The nation's largest airlines ended 2011 with one of their best records for getting passengers and their bags to their destinations on time.
Data released Tuesday by the Transportation Department's Bureau of Transportation Statistics on the 16 biggest U.S. airlines show that:
- Airlines had their best December in 17 years. Flights arrived on time 84.4 percent of the time, and 0.8 percent of flights were canceled. In December 2010, 72 percent of flights were on time, and 3.7 percent were canceled.
- There was less chance that bags went awry, with 99.7 percent of fliers getting bags on time. Overall, the rate of mishandled baggage fell to the lowest on record in 2011, falling to 3.39 per 1,000 passengers from 3.51 the previous year.
- Fewer passengers were bumped from their flights last year. The rate for bumping passengers was 0.81 per 10,000 passengers, down from the 1.09 rate in 2010. That's the lowest since 2002.
- Nearly eight in 10 flights, 79.6 percent, arrived at gates within 15 minutes of their scheduled time during 2011. That's down slightly from 79.8 percent the previous year, but still the fourth-highest for any year in the 17 years with comparable numbers.
Despite the performance, the Transportation Department got 3 percent more complaints against U.S. airlines in 2011 than the year before. Fliers lodged 9,425 complaints about service, which some analysts attribute to fewer flights and more crowded planes.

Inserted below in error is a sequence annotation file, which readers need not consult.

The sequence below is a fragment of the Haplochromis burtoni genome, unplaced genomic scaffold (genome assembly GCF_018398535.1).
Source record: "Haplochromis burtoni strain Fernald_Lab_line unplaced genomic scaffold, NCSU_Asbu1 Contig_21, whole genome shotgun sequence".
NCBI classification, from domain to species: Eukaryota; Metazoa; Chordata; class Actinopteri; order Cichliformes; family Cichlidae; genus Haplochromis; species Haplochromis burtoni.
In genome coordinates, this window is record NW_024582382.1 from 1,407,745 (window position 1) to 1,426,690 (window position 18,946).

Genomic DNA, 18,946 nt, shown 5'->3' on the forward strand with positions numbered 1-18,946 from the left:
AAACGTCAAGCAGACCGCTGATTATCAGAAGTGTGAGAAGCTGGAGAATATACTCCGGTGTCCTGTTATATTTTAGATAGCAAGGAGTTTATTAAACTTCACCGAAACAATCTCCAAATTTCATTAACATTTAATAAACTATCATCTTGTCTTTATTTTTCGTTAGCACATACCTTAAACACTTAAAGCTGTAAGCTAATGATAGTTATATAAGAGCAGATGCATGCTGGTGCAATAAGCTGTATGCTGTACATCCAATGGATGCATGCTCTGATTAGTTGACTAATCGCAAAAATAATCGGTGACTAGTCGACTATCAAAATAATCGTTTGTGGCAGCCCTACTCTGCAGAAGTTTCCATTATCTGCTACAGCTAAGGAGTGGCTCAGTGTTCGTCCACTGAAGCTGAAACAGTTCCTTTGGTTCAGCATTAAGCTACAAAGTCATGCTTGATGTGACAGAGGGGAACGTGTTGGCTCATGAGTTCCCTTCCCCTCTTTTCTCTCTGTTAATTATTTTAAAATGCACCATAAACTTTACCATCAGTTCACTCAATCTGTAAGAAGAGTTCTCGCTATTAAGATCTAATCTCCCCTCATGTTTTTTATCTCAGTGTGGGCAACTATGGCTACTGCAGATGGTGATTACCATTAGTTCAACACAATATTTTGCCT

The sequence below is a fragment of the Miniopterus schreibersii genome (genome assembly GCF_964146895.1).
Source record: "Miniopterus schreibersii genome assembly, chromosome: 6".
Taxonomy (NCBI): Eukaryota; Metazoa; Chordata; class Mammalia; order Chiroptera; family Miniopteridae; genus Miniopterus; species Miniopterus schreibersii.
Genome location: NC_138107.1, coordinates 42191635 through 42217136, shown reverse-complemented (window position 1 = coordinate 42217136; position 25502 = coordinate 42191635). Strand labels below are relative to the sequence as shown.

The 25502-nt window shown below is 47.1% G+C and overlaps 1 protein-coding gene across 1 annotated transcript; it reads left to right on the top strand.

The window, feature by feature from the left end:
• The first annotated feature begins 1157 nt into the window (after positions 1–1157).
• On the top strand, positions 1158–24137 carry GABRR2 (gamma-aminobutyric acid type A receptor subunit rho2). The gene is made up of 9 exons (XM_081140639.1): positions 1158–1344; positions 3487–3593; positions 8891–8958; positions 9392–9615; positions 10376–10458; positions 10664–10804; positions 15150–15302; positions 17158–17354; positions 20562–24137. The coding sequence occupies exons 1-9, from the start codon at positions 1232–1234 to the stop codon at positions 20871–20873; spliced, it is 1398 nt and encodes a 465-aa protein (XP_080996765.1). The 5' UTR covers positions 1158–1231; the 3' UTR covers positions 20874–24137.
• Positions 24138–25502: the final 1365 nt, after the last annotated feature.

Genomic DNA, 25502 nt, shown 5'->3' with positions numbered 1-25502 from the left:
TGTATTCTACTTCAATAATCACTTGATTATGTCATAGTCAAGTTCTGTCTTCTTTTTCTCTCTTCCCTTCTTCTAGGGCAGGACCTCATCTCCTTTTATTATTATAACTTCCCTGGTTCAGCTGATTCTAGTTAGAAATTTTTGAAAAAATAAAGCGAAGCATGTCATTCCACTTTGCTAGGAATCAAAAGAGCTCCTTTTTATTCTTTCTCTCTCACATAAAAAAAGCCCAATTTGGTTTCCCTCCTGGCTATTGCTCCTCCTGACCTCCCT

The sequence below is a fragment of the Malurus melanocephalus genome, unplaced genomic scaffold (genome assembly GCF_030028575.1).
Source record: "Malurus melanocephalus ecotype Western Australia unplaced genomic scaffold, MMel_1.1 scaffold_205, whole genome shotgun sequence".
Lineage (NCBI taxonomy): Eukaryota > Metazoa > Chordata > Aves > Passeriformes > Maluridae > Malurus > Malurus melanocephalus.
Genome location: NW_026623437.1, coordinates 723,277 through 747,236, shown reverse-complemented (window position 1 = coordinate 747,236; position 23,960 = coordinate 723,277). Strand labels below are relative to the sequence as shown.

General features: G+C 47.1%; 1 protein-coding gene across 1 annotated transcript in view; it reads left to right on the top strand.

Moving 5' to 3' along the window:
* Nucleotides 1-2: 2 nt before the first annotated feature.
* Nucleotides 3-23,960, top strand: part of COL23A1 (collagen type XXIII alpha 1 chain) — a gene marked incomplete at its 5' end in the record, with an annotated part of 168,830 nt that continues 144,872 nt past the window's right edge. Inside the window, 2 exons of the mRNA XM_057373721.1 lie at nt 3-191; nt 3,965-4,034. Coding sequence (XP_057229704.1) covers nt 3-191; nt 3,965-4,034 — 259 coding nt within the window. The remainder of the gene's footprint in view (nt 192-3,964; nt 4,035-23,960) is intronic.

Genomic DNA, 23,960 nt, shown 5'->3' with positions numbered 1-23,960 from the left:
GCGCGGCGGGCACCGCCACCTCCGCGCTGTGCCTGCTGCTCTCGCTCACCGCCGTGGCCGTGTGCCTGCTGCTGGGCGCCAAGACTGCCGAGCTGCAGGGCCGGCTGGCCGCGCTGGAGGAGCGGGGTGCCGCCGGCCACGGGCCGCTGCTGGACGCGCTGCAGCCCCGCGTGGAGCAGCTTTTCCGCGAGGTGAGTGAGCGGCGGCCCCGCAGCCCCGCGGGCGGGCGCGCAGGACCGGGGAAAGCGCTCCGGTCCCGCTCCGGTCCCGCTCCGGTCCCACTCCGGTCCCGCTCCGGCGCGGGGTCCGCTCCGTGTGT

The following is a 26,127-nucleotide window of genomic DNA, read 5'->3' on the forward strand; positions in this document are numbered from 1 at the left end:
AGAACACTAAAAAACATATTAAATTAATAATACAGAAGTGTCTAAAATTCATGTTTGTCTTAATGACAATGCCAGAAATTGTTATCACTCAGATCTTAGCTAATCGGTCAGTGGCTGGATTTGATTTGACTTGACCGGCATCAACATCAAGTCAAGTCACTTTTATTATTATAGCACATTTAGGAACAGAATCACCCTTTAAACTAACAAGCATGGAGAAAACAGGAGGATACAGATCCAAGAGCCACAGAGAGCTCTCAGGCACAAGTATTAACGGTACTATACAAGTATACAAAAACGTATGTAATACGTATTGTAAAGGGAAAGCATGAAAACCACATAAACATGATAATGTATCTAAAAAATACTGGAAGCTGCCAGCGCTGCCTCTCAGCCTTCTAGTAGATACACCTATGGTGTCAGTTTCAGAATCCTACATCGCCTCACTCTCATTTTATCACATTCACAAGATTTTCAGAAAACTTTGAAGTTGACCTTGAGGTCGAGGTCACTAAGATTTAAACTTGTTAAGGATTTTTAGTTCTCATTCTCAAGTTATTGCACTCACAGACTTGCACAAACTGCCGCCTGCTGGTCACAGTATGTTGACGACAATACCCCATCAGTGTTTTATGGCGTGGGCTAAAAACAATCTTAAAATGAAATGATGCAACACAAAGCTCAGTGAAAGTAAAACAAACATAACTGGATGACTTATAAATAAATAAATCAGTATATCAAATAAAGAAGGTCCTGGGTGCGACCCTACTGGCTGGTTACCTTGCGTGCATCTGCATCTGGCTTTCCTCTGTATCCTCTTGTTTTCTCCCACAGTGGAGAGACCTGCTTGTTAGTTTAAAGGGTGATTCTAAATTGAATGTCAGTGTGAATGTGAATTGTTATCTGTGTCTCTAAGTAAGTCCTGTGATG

Crowded planes can mean greater competition for storing carry-on luggage or passengers having to pay extra fees to check their bags.
"Since you have fewer flights, the flights going out have much higher load factors than people are used to," says Addison Schonland, partner in AirInsight.com, which tracks the airline industry. "Everything is more constrained."
December is typically full of delays and cancellations because of weather and a high number of fliers. But it was calm by most standards. Winter weather was milder, and there were fewer service complaints than the year before.
Airlines have stepped up efforts to improve performance. Delta, for instance, went from eighth-most-on-time airline in 2010 to third last year, thanks to improved customer service training, expanded maintenance stations at key airports and updated technology, the airline says.
Cutbacks in flights because fewer are traveling may have contributed to fewer delays, travel analysts say. "The air-traffic control system was busting at the seams in 2005 and 2006," says Rick Seaney, of FareCompare.com.
No domestic flights stayed on tarmacs longer than three hours in December; no international flight for more than four. Flight cancellations were up slightly in 2011.
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